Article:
The above is a recording of Dr Aileen Dillane discussing Francis O’Neill at the Irish-American Heritage Center in Chicago. The title of the talk is “Sounding out Chicago in the Time of Captain Francis O’Neill”.
It is an excellent presentation, covering a great deal about O’Neill, his time and his legacy. Dr. Dillane, who is also a musician, has some really insightful points on the topic. For example, she notes that O’Neill was really an ethnographer, before anybody knew the word. Dr. Dillane points out (as O’Neill also did) that he could not have undertaken his “Fascinating Hobby” back in Ireland— the circumstances at the time being so dire. Whereas, in Chicago, he had a cross-section of Irish society at his door. He was enabled in his task of preserving a traditional culture by the modern city of Chicago. Plus he had a team of trained men (musicians he had hired as policemen) to help him search and catalog the music. She describes O’Neill’s 1001 tunes as being organized like a skyscraper of the time, a towering construction the like of which had never been seen before.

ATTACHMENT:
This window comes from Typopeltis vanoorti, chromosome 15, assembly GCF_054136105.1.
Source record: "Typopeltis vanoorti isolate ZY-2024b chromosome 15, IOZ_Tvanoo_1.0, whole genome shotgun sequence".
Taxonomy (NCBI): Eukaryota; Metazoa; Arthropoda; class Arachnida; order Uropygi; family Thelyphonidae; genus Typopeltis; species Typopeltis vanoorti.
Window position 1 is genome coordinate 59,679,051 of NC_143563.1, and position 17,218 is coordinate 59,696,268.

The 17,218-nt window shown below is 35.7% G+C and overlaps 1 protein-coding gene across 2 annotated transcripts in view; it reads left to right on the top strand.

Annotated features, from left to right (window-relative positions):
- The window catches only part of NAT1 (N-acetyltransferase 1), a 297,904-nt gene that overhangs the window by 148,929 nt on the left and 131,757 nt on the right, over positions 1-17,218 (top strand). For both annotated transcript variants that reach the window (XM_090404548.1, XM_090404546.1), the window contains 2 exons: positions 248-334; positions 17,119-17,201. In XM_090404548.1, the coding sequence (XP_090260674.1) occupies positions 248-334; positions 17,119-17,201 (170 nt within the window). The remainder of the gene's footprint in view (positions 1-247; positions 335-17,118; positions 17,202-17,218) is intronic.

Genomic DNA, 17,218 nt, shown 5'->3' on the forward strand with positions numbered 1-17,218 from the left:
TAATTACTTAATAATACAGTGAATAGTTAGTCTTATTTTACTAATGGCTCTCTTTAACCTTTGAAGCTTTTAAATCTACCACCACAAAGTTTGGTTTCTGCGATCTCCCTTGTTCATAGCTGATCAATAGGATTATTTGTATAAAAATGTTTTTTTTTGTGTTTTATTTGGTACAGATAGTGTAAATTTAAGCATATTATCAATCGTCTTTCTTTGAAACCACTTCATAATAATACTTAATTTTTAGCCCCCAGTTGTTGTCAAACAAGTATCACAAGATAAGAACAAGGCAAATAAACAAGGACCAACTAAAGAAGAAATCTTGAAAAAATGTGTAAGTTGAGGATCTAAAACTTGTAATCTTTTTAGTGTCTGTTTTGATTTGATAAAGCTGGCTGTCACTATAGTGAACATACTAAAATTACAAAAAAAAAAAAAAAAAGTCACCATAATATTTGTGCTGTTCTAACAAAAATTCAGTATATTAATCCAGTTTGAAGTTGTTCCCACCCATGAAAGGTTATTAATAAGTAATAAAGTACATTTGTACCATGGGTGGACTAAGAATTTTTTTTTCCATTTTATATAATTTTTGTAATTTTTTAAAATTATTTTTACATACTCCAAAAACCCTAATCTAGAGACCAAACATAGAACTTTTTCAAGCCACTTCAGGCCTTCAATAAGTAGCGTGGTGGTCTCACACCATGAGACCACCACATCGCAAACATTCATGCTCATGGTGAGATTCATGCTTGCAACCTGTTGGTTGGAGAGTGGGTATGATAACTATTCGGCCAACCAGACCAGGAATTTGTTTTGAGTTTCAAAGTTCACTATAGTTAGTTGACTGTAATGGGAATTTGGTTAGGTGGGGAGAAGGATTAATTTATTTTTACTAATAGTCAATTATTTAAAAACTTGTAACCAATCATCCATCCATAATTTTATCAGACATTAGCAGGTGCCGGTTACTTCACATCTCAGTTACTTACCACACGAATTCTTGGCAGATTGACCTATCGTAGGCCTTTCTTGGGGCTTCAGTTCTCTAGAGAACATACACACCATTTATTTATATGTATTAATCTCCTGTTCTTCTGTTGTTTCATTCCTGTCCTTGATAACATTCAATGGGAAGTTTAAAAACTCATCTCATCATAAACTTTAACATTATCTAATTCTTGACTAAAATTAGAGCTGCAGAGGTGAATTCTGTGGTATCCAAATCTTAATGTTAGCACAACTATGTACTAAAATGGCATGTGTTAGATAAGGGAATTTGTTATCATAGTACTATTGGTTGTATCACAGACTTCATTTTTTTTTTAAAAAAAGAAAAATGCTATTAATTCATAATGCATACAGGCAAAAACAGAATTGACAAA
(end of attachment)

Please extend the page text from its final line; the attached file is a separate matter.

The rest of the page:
My descriptions do not do proper justice to Dr. Dillane’s thesis and I highly recommend you watch the video through, if you are interested in the topic of this blog. An added bonus is the discussion at the end with none other than virtuoso fiddler Liz Carroll about whether O’Neill actually was the genesis of a Chicago style of Irish music and what that might mean.